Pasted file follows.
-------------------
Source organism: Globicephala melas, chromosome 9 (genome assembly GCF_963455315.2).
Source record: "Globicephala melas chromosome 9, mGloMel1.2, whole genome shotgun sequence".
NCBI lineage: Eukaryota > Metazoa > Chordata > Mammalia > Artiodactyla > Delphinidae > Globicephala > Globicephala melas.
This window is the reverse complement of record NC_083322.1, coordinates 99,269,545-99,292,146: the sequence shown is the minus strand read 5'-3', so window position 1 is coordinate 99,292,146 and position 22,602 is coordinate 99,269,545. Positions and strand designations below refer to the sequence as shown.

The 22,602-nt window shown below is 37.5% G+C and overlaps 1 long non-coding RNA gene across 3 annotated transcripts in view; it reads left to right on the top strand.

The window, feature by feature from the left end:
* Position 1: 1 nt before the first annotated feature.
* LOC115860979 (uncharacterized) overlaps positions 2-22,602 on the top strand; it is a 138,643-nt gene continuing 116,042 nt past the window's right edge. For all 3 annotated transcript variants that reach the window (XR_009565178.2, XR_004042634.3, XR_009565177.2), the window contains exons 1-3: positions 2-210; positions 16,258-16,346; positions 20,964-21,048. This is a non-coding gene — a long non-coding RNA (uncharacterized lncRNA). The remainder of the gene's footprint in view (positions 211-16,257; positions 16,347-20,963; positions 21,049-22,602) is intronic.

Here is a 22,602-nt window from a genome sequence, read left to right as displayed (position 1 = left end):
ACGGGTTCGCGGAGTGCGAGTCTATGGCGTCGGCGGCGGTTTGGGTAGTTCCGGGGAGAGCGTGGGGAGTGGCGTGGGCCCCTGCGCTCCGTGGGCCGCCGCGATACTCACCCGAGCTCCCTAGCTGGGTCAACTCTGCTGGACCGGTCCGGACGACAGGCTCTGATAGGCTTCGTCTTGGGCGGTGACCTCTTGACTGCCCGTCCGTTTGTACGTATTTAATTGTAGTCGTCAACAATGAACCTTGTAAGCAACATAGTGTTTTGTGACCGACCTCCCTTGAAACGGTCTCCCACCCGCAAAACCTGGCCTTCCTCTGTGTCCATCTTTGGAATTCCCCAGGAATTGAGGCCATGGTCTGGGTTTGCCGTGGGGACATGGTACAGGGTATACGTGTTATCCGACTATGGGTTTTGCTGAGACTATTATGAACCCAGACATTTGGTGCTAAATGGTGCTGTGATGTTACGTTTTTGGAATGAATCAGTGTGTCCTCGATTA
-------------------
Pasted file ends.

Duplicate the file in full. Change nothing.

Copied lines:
Source organism: Globicephala melas, chromosome 9 (genome assembly GCF_963455315.2).
Source record: "Globicephala melas chromosome 9, mGloMel1.2, whole genome shotgun sequence".
NCBI lineage: Eukaryota > Metazoa > Chordata > Mammalia > Artiodactyla > Delphinidae > Globicephala > Globicephala melas.
This window is the reverse complement of record NC_083322.1, coordinates 99,269,545-99,292,146: the sequence shown is the minus strand read 5'-3', so window position 1 is coordinate 99,292,146 and position 22,602 is coordinate 99,269,545. Positions and strand designations below refer to the sequence as shown.

The 22,602-nt window shown below is 37.5% G+C and overlaps 1 long non-coding RNA gene across 3 annotated transcripts in view; it reads left to right on the top strand.

The window, feature by feature from the left end:
* Position 1: 1 nt before the first annotated feature.
* LOC115860979 (uncharacterized) overlaps positions 2-22,602 on the top strand; it is a 138,643-nt gene continuing 116,042 nt past the window's right edge. For all 3 annotated transcript variants that reach the window (XR_009565178.2, XR_004042634.3, XR_009565177.2), the window contains exons 1-3: positions 2-210; positions 16,258-16,346; positions 20,964-21,048. This is a non-coding gene — a long non-coding RNA (uncharacterized lncRNA). The remainder of the gene's footprint in view (positions 211-16,257; positions 16,347-20,963; positions 21,049-22,602) is intronic.

Here is a 22,602-nt window from a genome sequence, read left to right as displayed (position 1 = left end):
ACGGGTTCGCGGAGTGCGAGTCTATGGCGTCGGCGGCGGTTTGGGTAGTTCCGGGGAGAGCGTGGGGAGTGGCGTGGGCCCCTGCGCTCCGTGGGCCGCCGCGATACTCACCCGAGCTCCCTAGCTGGGTCAACTCTGCTGGACCGGTCCGGACGACAGGCTCTGATAGGCTTCGTCTTGGGCGGTGACCTCTTGACTGCCCGTCCGTTTGTACGTATTTAATTGTAGTCGTCAACAATGAACCTTGTAAGCAACATAGTGTTTTGTGACCGACCTCCCTTGAAACGGTCTCCCACCCGCAAAACCTGGCCTTCCTCTGTGTCCATCTTTGGAATTCCCCAGGAATTGAGGCCATGGTCTGGGTTTGCCGTGGGGACATGGTACAGGGTATACGTGTTATCCGACTATGGGTTTTGCTGAGACTATTATGAACCCAGACATTTGGTGCTAAATGGTGCTGTGATGTTACGTTTTTGGAATGAATCAGTGTGTCCTCGATTA